Family's thanks for Freudian slip


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The Independent Culture

The family of painter Lucian Freud donated a 19th-century masterpiece to the National Gallery – to thank Britain for offering him refuge from the Nazis in 1933.

L'Italienne ou La Femme à la Manche Jaune, by Jean-Baptiste Carot, was bought by Freud in 2001. It was acccepted in lieu of inheritance tax following the painter's death in 2011.

It has not been shown in public for more than 60 years and for many years was in the collection of Hollywood actor Edward G Robinson.

National Gallery director Dr Nicholas Penny said: "This painting is a great addition to the National Gallery where, although we have a very strong collection of Corot's works, we have no example of a late figure painting of this kind.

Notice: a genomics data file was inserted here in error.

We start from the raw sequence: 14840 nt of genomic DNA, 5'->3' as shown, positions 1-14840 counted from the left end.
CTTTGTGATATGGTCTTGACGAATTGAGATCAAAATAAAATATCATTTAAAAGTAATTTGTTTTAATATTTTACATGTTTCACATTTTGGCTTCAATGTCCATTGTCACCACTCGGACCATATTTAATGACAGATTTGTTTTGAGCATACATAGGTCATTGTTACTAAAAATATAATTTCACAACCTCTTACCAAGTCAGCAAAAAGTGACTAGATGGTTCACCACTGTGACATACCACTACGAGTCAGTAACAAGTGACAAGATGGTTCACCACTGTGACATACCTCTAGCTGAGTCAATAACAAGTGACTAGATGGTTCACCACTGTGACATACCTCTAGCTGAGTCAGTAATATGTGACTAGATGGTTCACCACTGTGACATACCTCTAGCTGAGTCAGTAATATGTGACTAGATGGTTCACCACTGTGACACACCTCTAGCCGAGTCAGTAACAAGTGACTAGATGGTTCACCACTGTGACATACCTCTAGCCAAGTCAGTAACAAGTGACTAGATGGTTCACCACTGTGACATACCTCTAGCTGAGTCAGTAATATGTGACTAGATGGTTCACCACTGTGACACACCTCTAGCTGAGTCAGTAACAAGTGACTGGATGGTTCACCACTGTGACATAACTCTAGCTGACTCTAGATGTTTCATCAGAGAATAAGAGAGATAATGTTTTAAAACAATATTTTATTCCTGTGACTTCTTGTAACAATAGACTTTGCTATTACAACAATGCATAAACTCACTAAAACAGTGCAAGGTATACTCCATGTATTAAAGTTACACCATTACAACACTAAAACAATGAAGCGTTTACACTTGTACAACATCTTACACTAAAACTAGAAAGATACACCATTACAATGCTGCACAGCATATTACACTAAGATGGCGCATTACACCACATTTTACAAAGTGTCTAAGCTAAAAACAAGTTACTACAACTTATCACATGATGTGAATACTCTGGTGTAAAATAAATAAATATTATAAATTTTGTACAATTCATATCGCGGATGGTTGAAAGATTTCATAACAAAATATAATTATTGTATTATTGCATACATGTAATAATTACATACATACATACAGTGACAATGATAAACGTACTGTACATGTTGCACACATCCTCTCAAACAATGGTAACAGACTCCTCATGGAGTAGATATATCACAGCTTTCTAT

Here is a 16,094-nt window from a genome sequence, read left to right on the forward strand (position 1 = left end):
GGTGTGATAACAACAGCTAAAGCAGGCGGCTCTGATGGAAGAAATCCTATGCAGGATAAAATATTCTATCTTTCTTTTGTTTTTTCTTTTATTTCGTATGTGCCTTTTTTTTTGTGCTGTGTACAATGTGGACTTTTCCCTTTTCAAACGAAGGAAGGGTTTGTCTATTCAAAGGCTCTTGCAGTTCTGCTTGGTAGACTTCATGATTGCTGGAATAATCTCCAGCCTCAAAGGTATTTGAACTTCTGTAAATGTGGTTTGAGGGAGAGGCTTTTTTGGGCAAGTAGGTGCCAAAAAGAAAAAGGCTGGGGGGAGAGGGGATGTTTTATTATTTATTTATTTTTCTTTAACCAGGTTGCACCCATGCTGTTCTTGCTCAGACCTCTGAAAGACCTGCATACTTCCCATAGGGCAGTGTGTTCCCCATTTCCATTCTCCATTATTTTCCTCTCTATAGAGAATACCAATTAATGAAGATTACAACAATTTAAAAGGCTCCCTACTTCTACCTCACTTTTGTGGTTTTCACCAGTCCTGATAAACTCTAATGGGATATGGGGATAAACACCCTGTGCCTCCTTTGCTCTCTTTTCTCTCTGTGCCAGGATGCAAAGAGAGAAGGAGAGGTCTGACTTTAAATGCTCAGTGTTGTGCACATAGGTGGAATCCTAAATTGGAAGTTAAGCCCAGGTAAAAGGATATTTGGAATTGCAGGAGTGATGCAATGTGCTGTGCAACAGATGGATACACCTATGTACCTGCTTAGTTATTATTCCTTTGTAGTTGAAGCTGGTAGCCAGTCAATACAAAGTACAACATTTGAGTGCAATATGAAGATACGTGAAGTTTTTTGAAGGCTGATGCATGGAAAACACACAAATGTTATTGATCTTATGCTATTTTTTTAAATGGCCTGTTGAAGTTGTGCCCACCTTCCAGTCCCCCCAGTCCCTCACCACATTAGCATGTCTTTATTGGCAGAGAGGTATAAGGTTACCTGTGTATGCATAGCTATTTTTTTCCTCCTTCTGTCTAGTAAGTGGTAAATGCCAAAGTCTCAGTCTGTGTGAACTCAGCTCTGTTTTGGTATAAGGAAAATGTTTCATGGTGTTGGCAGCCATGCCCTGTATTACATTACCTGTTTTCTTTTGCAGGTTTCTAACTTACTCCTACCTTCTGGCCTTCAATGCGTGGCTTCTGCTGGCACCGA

"It's rough-hewn monumentality and abrupt transitions anticipate Picasso's exercises in the classical manner and make it one of the most modern looking paintings in the Collection. Freud was a frequent visitor to the Gallery and had an exact idea of the impact that this bequest would make."

Freud, grandson of psychoanalyst Sigmund Freud and the brother of the late television personality Sir Clement Freud, was born in Berlin in 1922.

His Jewish family had to flee the city in 1933 and he become a British citizen in 1939.

He was noticed for his talent early on in his life and, after a spell in the Merchant Navy in 1942, had his first one-man show in 1944, when he was 21.